You can find a Trader Joe's near you, or read more about the supermarket phenomenon in a February 2008 Business Week article.

The Rabbit Factory by Marshall Karp

The Rabbit Factory by Marshall Karp (2006)
LAPD Detectives Mike Lomax and Terry Biggs investigate the murder of an employee dressed as the Rambunctious Rabbit, the mascot for a Disney-like theme park called Familyland. When another Familyland employee is murdered, followed by another murder, pressure to solve the murders mounts. The action filled plot will keep you guessing and the dialogue will keep you laughing. Karp continues the series with Bloodthirsty, published in 2007. Karp’s fast paced, satiric series will appeal to Carl Hiaasen and Tim Dorsey fans.

Visit the official website of Mike Lomax, Terry Biggs, and Marshall Karp for information on the author, or visit BookBrowse to find a reading guide for The Rabbit Factory.

Heart in the Right Place by Carolyn Jourdan

Heart in the Right Place: A Memoir by Carolyn Jourdan (2007)
Carolyn Jourdan lived the high life as a U.S. Senate counsel in Washington, D.C. Her life takes a ninety degree turn when she fills in for her recuperating mother as the receptionist at her father’s rural east Tennessee medical practice. As weeks turn into months at the clinic, Carolyn recounts with warmth and humor her soul searching journey to reexamine her place in the world.

Visit the author's website for a reading group guide, to read an excerpt, listen to a podcast, and to find more information about this heartwarming memoir.

Suite Francaise by Irene Nemirovsky

Suite Francaise by Irene Nemirovsky (2006)
Not only is the story of people in France during WWII compelling, but the story of the book itself and the notes left by the author make this a very special read.

The posthumous publication of Suite Francaise is as remarkable and poignant as the novel itself. Written while the author herself experienced the events, Nemirovsky recounts the turmoil surrounding the fall of Paris in 1940 and the moral complexities that arise during the 1941 German occupation of a French village. Nemirovsky’s beautiful prose creates memorable scenes and lush descriptions of nature. The evolving relationships between the villagers, the occupying soldiers, the wealthy landowners, and the farmers create a fascinating story. One of the most interesting storylines is the friendship between the lonely and lovely Lucile Angellier and Bruno, the German officer who is a musical composer. In 1942, Nemirovsky died in Auschwitz and was unable to complete the larger work that Suite Francaise was to comprise.
--Mary K.

Read a New York Times or a Washington Post review to find out about the origins of the book and background information on the author. Also check out the publisher's website for reviews, a reading group guide, and more. You can also read the first chapter.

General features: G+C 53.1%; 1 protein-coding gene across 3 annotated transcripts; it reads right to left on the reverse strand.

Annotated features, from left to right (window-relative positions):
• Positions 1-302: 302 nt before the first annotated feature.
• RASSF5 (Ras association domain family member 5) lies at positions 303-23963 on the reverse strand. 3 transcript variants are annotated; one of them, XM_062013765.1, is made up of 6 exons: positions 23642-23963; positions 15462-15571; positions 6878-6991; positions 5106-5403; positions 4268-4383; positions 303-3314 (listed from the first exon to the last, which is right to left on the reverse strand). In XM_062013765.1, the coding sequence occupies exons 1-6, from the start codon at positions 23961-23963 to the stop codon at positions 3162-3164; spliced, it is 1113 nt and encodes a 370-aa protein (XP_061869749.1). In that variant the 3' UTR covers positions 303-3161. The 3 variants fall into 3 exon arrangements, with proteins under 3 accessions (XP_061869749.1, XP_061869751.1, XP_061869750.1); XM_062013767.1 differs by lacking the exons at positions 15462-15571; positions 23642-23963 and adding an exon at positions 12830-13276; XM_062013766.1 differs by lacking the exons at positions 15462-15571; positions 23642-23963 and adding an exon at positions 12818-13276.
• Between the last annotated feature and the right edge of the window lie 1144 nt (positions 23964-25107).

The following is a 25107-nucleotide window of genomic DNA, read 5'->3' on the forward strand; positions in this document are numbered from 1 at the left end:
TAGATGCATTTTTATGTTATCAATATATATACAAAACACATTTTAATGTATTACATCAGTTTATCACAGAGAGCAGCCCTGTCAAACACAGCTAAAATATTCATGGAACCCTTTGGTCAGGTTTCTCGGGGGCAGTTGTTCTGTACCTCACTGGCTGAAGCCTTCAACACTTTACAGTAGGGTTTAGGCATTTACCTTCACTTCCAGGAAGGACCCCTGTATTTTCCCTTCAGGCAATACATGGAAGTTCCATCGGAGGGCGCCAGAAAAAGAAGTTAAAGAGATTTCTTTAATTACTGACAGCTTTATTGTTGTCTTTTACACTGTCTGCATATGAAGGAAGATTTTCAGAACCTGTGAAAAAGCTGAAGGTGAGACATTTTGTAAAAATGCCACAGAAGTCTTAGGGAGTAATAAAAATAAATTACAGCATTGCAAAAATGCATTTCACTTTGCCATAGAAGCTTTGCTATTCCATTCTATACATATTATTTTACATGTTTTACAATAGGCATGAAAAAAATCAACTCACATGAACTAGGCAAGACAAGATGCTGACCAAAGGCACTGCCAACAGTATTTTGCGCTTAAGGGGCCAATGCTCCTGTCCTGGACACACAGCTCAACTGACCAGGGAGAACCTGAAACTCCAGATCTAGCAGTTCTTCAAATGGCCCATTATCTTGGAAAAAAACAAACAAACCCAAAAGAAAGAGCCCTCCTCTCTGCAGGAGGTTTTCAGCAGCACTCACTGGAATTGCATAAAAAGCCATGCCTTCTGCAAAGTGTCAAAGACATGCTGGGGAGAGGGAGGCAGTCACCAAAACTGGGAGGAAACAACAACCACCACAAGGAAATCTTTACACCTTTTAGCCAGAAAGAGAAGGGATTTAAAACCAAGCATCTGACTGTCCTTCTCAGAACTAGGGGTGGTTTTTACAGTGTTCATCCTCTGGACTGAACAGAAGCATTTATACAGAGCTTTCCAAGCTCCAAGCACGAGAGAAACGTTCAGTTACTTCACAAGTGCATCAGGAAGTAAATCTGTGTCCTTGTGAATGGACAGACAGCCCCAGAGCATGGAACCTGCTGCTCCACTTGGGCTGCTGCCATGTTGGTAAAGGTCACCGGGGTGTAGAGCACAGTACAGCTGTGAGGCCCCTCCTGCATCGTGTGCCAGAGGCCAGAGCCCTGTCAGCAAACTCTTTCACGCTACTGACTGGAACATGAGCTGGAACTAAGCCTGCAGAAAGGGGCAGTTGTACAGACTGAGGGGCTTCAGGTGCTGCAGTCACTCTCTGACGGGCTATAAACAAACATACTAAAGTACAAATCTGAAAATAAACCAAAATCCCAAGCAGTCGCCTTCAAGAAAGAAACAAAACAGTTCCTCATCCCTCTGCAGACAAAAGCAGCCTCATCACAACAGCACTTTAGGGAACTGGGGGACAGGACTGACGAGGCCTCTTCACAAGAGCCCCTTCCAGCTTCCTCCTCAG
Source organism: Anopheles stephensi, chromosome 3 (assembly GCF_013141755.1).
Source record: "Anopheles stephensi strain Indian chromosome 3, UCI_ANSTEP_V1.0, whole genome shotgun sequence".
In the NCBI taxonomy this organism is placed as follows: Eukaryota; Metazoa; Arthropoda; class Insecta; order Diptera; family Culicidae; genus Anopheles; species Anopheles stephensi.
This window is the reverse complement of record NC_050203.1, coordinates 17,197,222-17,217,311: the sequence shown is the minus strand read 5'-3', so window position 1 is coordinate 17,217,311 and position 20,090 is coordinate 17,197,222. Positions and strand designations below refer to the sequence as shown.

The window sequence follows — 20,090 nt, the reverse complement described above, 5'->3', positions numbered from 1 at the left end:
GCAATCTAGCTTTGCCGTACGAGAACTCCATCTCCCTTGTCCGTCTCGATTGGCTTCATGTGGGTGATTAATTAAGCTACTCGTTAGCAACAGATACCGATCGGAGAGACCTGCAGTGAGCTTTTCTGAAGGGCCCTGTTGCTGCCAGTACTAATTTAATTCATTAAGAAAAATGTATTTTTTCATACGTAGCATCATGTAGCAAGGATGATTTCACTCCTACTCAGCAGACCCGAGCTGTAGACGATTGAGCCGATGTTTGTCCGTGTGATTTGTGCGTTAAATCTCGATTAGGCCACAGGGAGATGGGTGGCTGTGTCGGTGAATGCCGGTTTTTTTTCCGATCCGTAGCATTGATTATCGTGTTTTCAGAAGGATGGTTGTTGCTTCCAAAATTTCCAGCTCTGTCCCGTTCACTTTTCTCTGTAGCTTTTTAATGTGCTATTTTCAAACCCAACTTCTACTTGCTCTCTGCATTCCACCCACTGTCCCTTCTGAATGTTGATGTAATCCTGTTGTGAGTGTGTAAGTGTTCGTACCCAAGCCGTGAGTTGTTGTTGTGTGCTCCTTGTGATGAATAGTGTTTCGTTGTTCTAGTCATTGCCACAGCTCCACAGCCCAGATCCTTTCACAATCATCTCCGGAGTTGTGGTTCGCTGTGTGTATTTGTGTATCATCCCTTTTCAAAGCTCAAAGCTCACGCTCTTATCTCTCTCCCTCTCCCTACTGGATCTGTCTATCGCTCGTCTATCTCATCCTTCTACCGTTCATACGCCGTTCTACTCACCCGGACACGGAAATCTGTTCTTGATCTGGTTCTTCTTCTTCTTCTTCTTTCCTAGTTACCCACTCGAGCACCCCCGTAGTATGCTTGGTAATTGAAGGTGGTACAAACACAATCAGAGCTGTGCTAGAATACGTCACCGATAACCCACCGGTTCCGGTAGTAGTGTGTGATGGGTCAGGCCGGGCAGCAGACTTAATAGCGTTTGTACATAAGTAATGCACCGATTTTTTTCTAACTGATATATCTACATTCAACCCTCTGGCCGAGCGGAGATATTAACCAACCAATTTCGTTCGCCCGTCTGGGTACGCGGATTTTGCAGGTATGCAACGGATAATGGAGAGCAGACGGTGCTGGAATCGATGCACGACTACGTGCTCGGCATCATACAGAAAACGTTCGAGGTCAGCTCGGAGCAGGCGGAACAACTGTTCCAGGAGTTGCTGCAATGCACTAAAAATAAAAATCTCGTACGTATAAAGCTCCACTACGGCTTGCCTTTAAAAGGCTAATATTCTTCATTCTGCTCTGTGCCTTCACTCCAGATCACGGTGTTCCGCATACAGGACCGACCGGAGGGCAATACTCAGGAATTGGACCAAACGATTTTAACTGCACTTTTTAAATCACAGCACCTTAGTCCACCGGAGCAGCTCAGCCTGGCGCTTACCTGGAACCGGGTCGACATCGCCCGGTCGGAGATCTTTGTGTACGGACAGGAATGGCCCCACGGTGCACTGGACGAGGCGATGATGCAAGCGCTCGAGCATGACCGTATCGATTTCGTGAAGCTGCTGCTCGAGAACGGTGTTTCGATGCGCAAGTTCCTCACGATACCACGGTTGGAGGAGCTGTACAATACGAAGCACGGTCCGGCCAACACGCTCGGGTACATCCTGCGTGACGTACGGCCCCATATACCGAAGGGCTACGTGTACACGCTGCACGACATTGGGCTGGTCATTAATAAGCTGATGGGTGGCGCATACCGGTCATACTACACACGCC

Thomas Friedman books

The Lexus and the Olive Tree by Thomas Friedman (1999)
Don’t let the title keep you from reading this lucid introduction to globalization and how it differs from the previous Cold War era. Also look at his 2005 book: The World is Flat.

The World is Flat: A Brief History of the Twenty-First Century by Thomas Friedman (2005)
A provocative and informative discussion of globalization’s impact on the U.S. economy and foreign relations.

Nickel and Dimed by Barbara Ehrenreich

Nickel and Dimed: On (not) Getting by in America by Barbara Ehrenreich (2001)
What happens when the security of well paying U.S. manufacturing jobs disappear? Social critic Ehrenreich recounts her attempts to survive on minimum wage jobs.

Read a New York Times article about Ehrenreich's experiences to prepare for the book, listen to either an hour long or eight minute NPR interview, and visit the author's website.

Blink: The Power of Thinking without Thinking by Malcolm Gladwell

Blink: The Power of Thinking without Thinking by Malcolm Gladwell (2005)
The author of the bestseller The Tipping Point uses examples from “speed dating” to war games to reveal the neuroscience and psychology underlying snap judgments—those decisions we make in a “blink” of an eye.

Check out Gladwell’s website for reviews and reading guides on his books. You can also find an interview with the author at

Pomegranate Soup by Marsha Mehran

Pomegranate Soup by Marsha Mehran (2005)
The three Aminpour sisters flee the turmoil of Iran’s Islamic Revolution to open the Babylon Café in the small Irish village of Ballinacroagh. Mehran weaves her knowledge of Persian cuisine and Iranian politics into this delightful first novel.